Thursday, December 27, 2007

Complications - A Surgeon's notes on an imperfect science - Dr. Atul Gawande

For the common man, medicine is as magical as wizardry and a doctor with a stethescope or a scalpel is seen as a wizard with a magic wand. Dr. Atul Gawande in his book, Complications, has tried to demystify medicine and surgery for you and me. The imperfectness, the procedures and other details that go on behind the blue curtains are illustrated with examples from Dr. Gawande's experience making this book a medical thriller from cover to cover. The depth of detail the author delves into is absolutely fantastic. At the same time, it is very easy to comprehend as the author doesn't use any fancy medical jargon. A National Book Award finalist, Complications was recommended to me by a colleague of mine.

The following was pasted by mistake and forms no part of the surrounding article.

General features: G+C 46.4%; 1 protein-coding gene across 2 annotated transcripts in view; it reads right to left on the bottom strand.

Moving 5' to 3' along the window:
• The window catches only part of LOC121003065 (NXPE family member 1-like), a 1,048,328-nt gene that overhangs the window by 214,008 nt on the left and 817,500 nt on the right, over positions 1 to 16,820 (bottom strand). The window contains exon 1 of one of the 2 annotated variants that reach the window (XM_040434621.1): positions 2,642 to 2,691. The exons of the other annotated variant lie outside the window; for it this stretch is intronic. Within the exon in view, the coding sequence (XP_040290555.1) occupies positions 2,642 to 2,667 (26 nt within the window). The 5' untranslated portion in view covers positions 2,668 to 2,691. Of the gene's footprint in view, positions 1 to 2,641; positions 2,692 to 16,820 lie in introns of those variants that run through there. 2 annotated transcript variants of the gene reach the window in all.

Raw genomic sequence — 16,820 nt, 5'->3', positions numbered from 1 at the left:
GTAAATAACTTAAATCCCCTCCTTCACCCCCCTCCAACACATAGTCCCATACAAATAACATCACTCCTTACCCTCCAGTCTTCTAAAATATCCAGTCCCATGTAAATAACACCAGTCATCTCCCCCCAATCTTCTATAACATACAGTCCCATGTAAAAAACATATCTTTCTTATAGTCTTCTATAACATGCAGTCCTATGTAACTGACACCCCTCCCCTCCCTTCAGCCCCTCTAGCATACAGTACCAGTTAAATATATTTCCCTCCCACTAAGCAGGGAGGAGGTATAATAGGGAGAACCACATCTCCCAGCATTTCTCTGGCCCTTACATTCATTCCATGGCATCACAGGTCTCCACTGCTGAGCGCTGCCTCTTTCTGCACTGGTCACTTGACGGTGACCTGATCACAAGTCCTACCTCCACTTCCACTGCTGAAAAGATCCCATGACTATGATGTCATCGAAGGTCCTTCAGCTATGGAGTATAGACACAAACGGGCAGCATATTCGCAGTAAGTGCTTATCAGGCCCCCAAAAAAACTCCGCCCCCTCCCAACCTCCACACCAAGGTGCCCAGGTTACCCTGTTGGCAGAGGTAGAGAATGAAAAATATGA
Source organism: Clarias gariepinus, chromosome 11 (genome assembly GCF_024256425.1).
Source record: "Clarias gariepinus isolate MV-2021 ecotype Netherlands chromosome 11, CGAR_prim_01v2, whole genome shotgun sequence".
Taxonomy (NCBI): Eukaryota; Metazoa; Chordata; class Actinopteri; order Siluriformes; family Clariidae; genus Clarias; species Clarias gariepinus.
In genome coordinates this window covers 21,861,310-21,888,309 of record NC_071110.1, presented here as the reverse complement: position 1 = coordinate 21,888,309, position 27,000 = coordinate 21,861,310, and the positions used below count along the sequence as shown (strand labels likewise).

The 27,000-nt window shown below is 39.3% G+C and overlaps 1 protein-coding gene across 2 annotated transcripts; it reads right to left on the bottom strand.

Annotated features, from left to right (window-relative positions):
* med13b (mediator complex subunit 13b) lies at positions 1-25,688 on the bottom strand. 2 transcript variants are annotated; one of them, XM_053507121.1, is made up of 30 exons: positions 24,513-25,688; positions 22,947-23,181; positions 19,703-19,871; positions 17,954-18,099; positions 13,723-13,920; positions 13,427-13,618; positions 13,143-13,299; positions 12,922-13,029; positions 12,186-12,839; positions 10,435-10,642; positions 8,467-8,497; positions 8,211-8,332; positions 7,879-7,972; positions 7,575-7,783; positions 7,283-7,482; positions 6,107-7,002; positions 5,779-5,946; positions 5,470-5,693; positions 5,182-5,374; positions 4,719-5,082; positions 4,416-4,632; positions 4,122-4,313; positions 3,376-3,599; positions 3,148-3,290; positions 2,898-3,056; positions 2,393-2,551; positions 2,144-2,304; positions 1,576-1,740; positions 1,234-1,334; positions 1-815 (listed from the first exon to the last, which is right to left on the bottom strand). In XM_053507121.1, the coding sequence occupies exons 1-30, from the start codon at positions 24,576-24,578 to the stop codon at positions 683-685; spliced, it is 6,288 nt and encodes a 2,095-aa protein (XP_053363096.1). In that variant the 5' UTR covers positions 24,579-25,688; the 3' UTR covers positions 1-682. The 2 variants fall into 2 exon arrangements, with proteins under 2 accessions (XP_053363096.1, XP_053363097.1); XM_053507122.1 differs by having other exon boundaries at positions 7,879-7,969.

In the first part of the book, the author deals with errors in the field of medicine and surgery. Good medical practices in hospitals, the use of computers to diagnose diseases, M&M (Morbidity and Mortality) conferences and retirement policies for doctors are discussed with insight into the pros and cons of these processes to reduce mortality and errors during treatment. Trade offs in using interns/residents to perform procedures are discussed in depth as well.

In the second part of the book, the author goes into the mysteries of medicine and other intriguing surgical procedures. The topics dealt in this part of the book include gastric bypass for obese patients, clipping of nerves radiating from the spine to stop blushing among blushers and a deep dive into nausea among patients.

The final part of the book is titled Uncertainty and this part deals with issues like autopsies and their usefulness, patient consent and the degree of patient freedom in making their medical choices. The book ends with "The case of the red leg", which shows us that our bodies are in equilibrium on a needle tip and a very small thing like a rash could make a case for an amputation.